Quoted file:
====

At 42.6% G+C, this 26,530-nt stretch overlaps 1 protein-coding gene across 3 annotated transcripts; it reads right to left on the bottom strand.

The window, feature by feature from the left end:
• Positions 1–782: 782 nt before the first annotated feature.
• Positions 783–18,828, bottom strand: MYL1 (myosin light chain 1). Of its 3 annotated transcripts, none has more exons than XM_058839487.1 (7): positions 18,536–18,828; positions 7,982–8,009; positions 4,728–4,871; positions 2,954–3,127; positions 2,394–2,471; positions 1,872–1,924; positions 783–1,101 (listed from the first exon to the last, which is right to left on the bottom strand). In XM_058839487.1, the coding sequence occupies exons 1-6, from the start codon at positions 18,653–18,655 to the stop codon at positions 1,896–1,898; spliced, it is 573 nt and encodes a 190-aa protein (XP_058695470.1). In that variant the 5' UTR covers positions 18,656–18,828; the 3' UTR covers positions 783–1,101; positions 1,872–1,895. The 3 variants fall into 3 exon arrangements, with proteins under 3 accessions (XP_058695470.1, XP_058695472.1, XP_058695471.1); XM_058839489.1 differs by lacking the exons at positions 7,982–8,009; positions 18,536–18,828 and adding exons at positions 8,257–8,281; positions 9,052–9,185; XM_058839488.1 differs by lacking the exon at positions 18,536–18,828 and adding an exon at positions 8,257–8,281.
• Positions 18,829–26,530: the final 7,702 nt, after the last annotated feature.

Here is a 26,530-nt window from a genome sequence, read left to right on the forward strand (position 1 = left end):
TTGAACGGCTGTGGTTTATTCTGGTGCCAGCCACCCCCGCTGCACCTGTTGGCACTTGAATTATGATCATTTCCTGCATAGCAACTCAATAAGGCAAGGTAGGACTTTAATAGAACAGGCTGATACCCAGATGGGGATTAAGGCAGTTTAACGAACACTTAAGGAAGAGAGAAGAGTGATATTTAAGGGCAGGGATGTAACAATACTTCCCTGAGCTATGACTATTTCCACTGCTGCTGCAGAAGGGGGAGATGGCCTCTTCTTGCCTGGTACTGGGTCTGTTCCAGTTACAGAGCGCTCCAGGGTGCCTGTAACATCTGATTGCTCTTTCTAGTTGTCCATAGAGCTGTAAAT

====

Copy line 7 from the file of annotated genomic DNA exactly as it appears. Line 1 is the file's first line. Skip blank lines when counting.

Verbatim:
TTGAACGGCTGTGGTTTATTCTGGTGCCAGCCACCCCCGCTGCACCTGTTGGCACTTGAATTATGATCATTTCCTGCATAGCAACTCAATAAGGCAAGGTAGGACTTTAATAGAACAGGCTGATACCCAGATGGGGATTAAGGCAGTTTAACGAACACTTAAGGAAGAGAGAAGAGTGATATTTAAGGGCAGGGATGTAACAATACTTCCCTGAGCTATGACTATTTCCACTGCTGCTGCAGAAGGGGGAGATGGCCTCTTCTTGCCTGGTACTGGGTCTGTTCCAGTTACAGAGCGCTCCAGGGTGCCTGTAACATCTGATTGCTCTTTCTAGTTGTCCATAGAGCTGTAAAT